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The Utility of the Lost Note Affidavit

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  • Posted on: Jul 3 2019

In mortgage foreclosure actions, and other actions in which a party is suing on a promissory note (or other negotiable instruments) ( a “Note”), a plaintiff must allege that it is in possession of the underlying Note in order to establish that it has standing to prosecute the action.  As this Blog has previously noted in the Blog [The Second Department Denies Summary Judgment to Another Foreclosing Mortgagee Due to the Insufficiency of Evidence Presented on the Motion]:

…a foreclosing mortgagee makes its prima facie case by the production of the note, the mortgage and evidence of default. The Court did note, however, that “when a defendant places standing in issue, the plaintiff must prove its standing in order to be entitled to relief.” (Citations omitted.) The Brody Court further recognized that standing is conferred on a plaintiff in a mortgage foreclosure action “when it is the holder or assignee of the underlying note at the time the action is commenced.” A “holder,” according to the Brody Court, “is the person in possession of a negotiable instrument that is payable either to bearer or to an identified person that is the person in possession.  (Quoting, U.S. Bank National Assoc. v. Brody, 156 A.D.3d 839 (2nd Dep’t 2017)) (citations and internal quotation marks omitted).)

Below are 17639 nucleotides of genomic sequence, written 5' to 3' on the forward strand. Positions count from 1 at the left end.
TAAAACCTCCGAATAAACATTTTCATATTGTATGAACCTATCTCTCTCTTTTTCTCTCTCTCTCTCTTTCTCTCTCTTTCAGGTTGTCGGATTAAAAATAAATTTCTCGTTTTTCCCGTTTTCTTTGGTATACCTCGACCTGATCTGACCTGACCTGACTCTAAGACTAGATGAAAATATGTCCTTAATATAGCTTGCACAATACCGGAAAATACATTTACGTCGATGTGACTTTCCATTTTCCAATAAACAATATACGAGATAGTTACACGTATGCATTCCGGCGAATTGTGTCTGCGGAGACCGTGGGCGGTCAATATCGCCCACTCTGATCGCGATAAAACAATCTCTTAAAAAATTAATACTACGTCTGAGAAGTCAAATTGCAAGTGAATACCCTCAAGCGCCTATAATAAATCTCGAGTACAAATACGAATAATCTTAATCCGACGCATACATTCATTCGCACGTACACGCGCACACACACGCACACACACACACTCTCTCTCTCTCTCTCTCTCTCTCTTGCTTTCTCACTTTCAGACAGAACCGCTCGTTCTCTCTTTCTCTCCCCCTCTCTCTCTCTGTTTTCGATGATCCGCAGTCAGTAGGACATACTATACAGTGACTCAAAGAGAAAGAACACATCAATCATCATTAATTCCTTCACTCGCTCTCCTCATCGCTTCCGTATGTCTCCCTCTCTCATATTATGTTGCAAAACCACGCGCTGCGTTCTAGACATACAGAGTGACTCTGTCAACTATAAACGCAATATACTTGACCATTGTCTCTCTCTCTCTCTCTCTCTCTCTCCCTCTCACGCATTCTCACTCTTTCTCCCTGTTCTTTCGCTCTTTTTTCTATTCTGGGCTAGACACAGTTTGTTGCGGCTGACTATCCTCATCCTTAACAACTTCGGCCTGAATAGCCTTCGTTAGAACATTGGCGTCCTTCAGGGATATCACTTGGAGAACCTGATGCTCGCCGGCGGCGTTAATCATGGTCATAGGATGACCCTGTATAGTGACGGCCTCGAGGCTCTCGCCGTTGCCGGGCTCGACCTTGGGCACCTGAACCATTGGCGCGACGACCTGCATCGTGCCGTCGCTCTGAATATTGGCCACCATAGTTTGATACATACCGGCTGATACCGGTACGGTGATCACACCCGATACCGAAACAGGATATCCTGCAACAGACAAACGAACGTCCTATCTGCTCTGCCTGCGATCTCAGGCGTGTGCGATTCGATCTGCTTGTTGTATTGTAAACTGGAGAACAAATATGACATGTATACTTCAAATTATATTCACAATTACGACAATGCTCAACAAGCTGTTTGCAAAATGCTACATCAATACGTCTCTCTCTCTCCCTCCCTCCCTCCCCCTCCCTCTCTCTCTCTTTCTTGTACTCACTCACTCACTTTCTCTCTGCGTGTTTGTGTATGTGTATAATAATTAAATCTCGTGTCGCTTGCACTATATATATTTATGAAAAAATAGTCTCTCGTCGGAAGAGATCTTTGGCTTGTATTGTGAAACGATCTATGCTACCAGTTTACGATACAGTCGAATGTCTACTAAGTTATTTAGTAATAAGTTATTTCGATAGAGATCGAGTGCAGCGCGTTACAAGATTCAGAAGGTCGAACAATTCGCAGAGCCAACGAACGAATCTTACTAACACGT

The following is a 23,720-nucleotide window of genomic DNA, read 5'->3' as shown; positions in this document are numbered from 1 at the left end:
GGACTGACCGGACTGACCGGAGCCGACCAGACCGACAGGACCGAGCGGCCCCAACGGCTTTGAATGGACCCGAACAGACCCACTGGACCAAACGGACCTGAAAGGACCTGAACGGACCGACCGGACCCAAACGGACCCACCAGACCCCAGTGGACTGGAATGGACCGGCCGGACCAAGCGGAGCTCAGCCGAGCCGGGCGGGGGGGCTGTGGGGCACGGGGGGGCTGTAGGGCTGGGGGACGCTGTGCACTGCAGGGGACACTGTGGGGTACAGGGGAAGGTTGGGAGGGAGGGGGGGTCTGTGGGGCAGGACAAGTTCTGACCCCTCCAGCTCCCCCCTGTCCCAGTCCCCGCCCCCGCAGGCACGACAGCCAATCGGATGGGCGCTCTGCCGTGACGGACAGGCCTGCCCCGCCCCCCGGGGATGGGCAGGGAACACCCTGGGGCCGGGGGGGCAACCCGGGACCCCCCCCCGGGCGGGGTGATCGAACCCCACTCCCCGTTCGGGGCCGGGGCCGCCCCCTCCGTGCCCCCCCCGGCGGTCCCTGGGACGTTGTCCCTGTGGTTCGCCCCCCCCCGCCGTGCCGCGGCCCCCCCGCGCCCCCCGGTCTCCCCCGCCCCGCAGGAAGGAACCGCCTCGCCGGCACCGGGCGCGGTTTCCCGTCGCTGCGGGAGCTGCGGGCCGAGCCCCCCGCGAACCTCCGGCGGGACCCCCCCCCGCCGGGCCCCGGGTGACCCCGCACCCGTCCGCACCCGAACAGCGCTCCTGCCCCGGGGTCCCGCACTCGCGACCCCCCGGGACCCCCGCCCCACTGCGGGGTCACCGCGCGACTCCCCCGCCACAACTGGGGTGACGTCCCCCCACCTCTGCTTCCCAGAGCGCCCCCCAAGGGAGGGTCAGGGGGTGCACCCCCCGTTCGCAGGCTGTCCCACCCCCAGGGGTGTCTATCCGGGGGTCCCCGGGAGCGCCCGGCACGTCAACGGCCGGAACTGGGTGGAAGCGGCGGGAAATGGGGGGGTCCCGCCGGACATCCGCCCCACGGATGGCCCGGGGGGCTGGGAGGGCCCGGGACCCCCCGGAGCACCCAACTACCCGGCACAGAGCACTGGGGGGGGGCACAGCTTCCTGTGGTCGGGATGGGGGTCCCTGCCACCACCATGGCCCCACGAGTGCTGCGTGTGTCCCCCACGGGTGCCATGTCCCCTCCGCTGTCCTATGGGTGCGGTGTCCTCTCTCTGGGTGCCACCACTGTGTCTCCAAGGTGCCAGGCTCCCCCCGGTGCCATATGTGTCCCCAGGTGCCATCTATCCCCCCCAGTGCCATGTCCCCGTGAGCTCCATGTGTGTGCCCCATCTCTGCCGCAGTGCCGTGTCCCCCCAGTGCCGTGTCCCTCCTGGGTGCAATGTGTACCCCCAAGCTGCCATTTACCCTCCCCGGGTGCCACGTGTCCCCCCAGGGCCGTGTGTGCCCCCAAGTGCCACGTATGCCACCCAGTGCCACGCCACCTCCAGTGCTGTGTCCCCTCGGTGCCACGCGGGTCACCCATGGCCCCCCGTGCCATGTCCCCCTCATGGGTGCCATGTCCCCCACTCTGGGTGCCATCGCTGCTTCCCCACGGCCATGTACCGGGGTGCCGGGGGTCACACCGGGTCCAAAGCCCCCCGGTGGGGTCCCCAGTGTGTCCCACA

Because possession of a Note is a critical component of a mortgage foreclosure action (or actions involving other negotiable instruments) one may wonder whether a potential plaintiff is out of luck if a Note, for some reason, cannot be produced or otherwise is not in the potential plaintiff’s possession.  If the Note was lost, destroyed or stolen, the answer is provided by section 3-804 of New York’s Uniform Commercial Code, which provides that “[t]he owner of an instrument which is lost, whether by destruction, theft or otherwise, may maintain an action in his own name and recover from any party liable thereon upon due proof of his ownership, the facts which prevent his production of the instrument and its terms….”

UCC section 3-804 was recently discussed in Bank of New York Mellon v. Hardt (2nd Dep’t June 26, 2019).  The plaintiff in Hardt was a lender foreclosing on a mortgage delivered by borrower Hardt.  Plaintiff’s summons and complaint contained a lost note affidavit and a copy of the original note.

Hardt defaulted in answering the complaint and supreme court granted plaintiff’s motion for the appointment of a referee to compute the amounts due to the lender under the mortgage.  Thereafter, Hardt moved pursuant to CPLR 317 to vacate her default and for leave to file an answer.  In order to obtain relief pursuant to CPLR 317, a defendant must demonstrate that “he or she did not personally receive notice of the summons in time to defend the action and that he or she has a potentially meritorious defense.”  Deutsche Bank Natl. Trust Co. v. Russo, 170 A.D.3d 953 (2nd Dep’t 2019).